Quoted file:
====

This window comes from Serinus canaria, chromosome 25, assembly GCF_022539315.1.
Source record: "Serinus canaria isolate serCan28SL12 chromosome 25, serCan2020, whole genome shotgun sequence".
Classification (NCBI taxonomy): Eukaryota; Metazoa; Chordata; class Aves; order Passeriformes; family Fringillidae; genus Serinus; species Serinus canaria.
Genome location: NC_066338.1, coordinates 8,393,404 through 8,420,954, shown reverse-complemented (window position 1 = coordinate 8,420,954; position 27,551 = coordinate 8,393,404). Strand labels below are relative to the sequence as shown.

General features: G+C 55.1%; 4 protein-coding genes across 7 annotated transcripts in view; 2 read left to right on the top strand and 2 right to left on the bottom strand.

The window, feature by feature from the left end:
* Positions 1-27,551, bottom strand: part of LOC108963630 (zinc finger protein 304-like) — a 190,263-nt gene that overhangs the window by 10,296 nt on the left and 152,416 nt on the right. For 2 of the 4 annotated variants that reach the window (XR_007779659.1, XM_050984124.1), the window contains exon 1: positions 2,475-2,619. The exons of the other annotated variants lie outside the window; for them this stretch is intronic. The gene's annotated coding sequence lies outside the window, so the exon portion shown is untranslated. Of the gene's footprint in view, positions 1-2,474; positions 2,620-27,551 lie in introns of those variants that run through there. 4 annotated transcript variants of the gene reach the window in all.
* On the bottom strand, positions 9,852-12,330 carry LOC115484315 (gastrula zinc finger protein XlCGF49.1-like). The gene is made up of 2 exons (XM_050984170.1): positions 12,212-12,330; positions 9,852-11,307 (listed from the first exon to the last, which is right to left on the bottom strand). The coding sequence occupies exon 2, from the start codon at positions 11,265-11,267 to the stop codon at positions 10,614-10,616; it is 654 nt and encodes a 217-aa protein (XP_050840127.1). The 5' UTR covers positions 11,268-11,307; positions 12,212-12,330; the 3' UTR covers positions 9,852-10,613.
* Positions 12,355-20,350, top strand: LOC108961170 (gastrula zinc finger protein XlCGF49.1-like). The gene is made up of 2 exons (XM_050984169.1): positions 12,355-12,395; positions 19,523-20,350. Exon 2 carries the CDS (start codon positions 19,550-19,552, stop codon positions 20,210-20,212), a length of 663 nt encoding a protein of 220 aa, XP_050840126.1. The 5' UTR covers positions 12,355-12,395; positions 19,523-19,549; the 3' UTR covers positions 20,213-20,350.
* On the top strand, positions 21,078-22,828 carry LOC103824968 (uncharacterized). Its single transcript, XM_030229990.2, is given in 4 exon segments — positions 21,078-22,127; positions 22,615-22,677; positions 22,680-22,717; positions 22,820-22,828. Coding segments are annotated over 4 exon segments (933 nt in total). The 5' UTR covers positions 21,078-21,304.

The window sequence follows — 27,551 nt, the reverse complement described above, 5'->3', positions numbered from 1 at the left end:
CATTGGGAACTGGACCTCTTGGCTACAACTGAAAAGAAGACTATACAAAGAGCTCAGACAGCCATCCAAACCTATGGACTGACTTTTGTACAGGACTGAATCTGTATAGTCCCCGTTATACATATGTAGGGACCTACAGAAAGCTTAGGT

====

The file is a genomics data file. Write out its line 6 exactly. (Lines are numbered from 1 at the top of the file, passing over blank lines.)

The window, feature by feature from the left end: